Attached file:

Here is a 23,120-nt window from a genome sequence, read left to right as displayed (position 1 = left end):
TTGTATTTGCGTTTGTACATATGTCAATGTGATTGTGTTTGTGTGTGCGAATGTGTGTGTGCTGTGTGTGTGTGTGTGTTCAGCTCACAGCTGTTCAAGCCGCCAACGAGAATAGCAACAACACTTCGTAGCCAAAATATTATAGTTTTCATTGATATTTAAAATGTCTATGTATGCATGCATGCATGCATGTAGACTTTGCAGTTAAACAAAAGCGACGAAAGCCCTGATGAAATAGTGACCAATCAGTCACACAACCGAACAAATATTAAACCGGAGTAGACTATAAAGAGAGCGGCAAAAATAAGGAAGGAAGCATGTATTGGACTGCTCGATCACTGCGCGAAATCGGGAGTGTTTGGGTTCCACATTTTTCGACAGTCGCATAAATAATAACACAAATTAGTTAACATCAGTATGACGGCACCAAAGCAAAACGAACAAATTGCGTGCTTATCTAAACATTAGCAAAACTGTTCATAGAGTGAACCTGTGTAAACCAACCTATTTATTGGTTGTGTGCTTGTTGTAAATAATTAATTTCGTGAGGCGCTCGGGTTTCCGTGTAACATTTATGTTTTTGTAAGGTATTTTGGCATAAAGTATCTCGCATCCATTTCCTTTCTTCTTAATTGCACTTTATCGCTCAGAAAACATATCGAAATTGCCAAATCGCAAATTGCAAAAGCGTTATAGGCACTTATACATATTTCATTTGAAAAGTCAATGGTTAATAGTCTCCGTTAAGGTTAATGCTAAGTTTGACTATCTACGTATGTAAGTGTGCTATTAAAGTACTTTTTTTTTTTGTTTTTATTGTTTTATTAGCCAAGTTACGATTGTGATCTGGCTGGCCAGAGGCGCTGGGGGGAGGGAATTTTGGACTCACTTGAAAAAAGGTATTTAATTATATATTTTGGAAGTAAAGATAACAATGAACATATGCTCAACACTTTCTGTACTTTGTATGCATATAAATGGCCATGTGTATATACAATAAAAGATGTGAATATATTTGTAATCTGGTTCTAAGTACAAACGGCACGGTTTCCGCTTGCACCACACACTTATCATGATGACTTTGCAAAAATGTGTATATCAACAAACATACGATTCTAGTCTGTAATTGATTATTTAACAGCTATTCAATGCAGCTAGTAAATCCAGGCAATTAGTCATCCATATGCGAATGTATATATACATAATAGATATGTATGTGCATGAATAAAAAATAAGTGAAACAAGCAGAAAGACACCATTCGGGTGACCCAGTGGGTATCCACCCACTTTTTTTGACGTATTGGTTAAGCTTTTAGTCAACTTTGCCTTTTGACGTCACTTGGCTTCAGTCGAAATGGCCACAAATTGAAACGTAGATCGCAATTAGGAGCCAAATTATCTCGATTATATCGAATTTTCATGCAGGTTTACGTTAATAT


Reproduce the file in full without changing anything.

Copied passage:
Here is a 23,120-nt window from a genome sequence, read left to right as displayed (position 1 = left end):
TTGTATTTGCGTTTGTACATATGTCAATGTGATTGTGTTTGTGTGTGCGAATGTGTGTGTGCTGTGTGTGTGTGTGTGTTCAGCTCACAGCTGTTCAAGCCGCCAACGAGAATAGCAACAACACTTCGTAGCCAAAATATTATAGTTTTCATTGATATTTAAAATGTCTATGTATGCATGCATGCATGCATGTAGACTTTGCAGTTAAACAAAAGCGACGAAAGCCCTGATGAAATAGTGACCAATCAGTCACACAACCGAACAAATATTAAACCGGAGTAGACTATAAAGAGAGCGGCAAAAATAAGGAAGGAAGCATGTATTGGACTGCTCGATCACTGCGCGAAATCGGGAGTGTTTGGGTTCCACATTTTTCGACAGTCGCATAAATAATAACACAAATTAGTTAACATCAGTATGACGGCACCAAAGCAAAACGAACAAATTGCGTGCTTATCTAAACATTAGCAAAACTGTTCATAGAGTGAACCTGTGTAAACCAACCTATTTATTGGTTGTGTGCTTGTTGTAAATAATTAATTTCGTGAGGCGCTCGGGTTTCCGTGTAACATTTATGTTTTTGTAAGGTATTTTGGCATAAAGTATCTCGCATCCATTTCCTTTCTTCTTAATTGCACTTTATCGCTCAGAAAACATATCGAAATTGCCAAATCGCAAATTGCAAAAGCGTTATAGGCACTTATACATATTTCATTTGAAAAGTCAATGGTTAATAGTCTCCGTTAAGGTTAATGCTAAGTTTGACTATCTACGTATGTAAGTGTGCTATTAAAGTACTTTTTTTTTTTGTTTTTATTGTTTTATTAGCCAAGTTACGATTGTGATCTGGCTGGCCAGAGGCGCTGGGGGGAGGGAATTTTGGACTCACTTGAAAAAAGGTATTTAATTATATATTTTGGAAGTAAAGATAACAATGAACATATGCTCAACACTTTCTGTACTTTGTATGCATATAAATGGCCATGTGTATATACAATAAAAGATGTGAATATATTTGTAATCTGGTTCTAAGTACAAACGGCACGGTTTCCGCTTGCACCACACACTTATCATGATGACTTTGCAAAAATGTGTATATCAACAAACATACGATTCTAGTCTGTAATTGATTATTTAACAGCTATTCAATGCAGCTAGTAAATCCAGGCAATTAGTCATCCATATGCGAATGTATATATACATAATAGATATGTATGTGCATGAATAAAAAATAAGTGAAACAAGCAGAAAGACACCATTCGGGTGACCCAGTGGGTATCCACCCACTTTTTTTGACGTATTGGTTAAGCTTTTAGTCAACTTTGCCTTTTGACGTCACTTGGCTTCAGTCGAAATGGCCACAAATTGAAACGTAGATCGCAATTAGGAGCCAAATTATCTCGATTATATCGAATTTTCATGCAGGTTTACGTTAATAT